(Host) Commentator John McClaughry agrees that Vermont needs a jobs initiative, but he doesn’t think the “jobs bill” is it.
(McClaughry) There is an old saying that if the only solution you have is a hammer, every problem looks like a nail. That aptly describes the current legislative push for a jobs bill. The much-heralded bill to stimulate job creation is backed by Governor Jim Douglas and a majority of both parties in the Senate.
The bill would authorize the Vermont Economic Development Authority to invest an additional million dollars in small business lending entities and another $2 million into a new investment partnership. The Vermont Jobs Fund would advance $15 million more for expanded farm loans, and $3 million in loans to another state-funded small business development corporation. The Vermont Economic Progress Council would have more authority to distribute millions of dollars in tax credits to worthy enterprises.
Now step back and look at all this stuff. It’s all just more government. The only solution conceivable to the backers of this sort of bill is yet more government programs, where government functionaries distribute taxpayer-financed benefits to worthy applicants who do all the right things. That’s the hammer.
But any reasonably successful business person will ruefully tell you that the problem in Vermont is not too few government loan and selective tax credit programs. The problem is that Vermont’s economic development climate is weak because of too much government, not too little.
Compare Vermont’s model with New Hampshire’s. Vermont has high tax rates, a mind- boggling permit process, a host of mandates on business, and a legislature where both Republicans and Democrats view the present jobs bill as the solution to the problem of not enough jobs. The New Hampshire model features no personal income tax, a comparatively benign permit process, few business mandates, and a legislature that believes that with Big Government off their backs, entrepreneurial men and women will go forth, invest, hire, produce, market, and flourish, making New Hampshire more prosperous.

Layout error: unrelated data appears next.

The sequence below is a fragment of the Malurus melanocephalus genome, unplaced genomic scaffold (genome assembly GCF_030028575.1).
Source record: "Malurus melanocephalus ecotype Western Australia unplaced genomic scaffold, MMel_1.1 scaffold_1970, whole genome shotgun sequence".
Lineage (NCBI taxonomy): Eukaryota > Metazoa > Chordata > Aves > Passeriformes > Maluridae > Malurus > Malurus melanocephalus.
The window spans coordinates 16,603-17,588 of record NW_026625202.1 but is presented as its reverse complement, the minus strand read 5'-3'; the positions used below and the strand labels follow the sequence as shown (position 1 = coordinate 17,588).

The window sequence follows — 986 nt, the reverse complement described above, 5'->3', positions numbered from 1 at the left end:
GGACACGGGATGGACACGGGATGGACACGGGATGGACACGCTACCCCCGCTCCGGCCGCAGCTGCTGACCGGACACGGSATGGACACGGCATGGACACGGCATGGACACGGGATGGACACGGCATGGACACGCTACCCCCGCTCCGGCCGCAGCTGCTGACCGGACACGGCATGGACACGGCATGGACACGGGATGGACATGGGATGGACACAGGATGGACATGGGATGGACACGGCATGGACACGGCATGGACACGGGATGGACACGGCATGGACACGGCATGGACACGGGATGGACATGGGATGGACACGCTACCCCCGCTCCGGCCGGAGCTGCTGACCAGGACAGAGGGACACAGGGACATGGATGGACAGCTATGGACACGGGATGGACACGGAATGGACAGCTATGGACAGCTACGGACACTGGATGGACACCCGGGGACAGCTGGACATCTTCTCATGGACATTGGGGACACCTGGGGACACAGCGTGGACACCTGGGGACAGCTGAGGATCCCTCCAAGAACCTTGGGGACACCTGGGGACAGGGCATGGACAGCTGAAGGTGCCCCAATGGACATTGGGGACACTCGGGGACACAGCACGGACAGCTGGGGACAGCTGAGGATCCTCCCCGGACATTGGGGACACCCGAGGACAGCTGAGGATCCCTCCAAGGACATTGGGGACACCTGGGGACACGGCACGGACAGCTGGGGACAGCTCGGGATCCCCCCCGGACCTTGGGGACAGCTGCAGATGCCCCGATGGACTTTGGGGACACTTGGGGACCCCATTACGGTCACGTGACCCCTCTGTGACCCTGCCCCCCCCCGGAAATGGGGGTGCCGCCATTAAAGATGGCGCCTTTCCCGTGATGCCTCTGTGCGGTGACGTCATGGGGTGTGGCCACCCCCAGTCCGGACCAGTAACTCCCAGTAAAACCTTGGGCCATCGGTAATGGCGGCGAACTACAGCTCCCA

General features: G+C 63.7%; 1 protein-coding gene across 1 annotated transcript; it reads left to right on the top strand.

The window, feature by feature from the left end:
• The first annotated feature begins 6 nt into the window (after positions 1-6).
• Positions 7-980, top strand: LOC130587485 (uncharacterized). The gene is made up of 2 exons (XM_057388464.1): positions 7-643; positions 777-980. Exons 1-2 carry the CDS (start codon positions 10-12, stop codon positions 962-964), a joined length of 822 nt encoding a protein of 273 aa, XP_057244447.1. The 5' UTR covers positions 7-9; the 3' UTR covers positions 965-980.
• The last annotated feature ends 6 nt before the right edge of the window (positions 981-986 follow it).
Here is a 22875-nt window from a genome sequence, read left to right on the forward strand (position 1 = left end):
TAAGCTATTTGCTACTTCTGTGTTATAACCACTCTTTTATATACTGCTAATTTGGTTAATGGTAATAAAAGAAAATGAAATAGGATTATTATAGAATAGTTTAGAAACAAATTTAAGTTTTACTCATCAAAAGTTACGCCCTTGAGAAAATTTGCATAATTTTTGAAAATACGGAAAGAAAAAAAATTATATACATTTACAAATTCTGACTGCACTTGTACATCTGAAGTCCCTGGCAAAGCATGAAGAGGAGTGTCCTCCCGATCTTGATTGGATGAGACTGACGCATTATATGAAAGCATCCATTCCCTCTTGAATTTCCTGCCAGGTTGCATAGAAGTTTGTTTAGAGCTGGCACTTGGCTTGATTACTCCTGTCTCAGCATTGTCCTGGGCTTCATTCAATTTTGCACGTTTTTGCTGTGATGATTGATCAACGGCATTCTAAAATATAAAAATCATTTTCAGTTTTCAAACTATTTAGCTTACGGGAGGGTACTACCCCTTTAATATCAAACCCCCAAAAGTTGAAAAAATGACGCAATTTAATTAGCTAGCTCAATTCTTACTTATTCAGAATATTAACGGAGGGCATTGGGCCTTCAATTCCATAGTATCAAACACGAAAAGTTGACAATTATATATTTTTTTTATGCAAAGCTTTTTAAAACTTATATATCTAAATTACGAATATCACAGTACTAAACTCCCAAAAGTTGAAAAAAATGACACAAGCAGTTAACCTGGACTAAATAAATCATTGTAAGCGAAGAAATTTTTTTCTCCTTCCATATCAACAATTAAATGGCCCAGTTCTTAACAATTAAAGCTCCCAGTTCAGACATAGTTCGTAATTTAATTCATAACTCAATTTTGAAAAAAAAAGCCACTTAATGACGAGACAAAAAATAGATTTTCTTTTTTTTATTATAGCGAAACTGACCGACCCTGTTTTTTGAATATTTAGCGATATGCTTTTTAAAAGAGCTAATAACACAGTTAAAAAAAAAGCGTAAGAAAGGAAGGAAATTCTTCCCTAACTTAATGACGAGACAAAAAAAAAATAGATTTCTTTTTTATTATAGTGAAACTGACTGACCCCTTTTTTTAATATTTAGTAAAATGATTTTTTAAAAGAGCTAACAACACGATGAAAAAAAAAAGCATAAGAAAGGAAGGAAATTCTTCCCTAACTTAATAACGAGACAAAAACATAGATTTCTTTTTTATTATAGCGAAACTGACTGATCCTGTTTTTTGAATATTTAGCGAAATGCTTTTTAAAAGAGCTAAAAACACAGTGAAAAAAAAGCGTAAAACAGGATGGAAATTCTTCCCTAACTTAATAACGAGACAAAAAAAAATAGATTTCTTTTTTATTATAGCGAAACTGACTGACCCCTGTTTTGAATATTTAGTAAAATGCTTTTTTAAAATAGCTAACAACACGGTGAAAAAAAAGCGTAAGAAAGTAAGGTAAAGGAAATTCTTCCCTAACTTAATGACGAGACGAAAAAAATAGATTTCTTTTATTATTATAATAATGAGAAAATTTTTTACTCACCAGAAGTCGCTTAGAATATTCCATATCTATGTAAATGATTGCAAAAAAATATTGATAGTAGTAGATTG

Vermont’s political leaders look with horror at New Hampshire’s economic freedom. What if somebody started a business that wasn’t located where it should be, or didn’t pay enough to the right people, or didn’t offer a full array of benefits, or didn’t check for arrowheads, or just acted without getting anybody’s approval? Horrors!
No, we must maintain our costly barriers to economic progress, mandate numerous nice things that all businesses must do, expand government programs to shower other peoples tax dollars on the favored few, require elaborate reporting to make sure all promises are kept, and above all Maintain Control to make sure all economic activity conforms to our approved image of the Perfect Little State.
The jobs bill is not a solution to the shortage of good jobs. It is an assurance of bureaucrat-heavy big government stagnation. Start tax rates trending downward. Unsnarl the permit tangle. Stop laying mandates on business. Expand opportunity. Give freedom a chance. Then enterprising Vermonters can give New Hampshire a real run for the money.
This is John McClaughry thanks for listening.
John McClaughry is president of the Ethan Allen Institute, a Vermont policy research and education organization.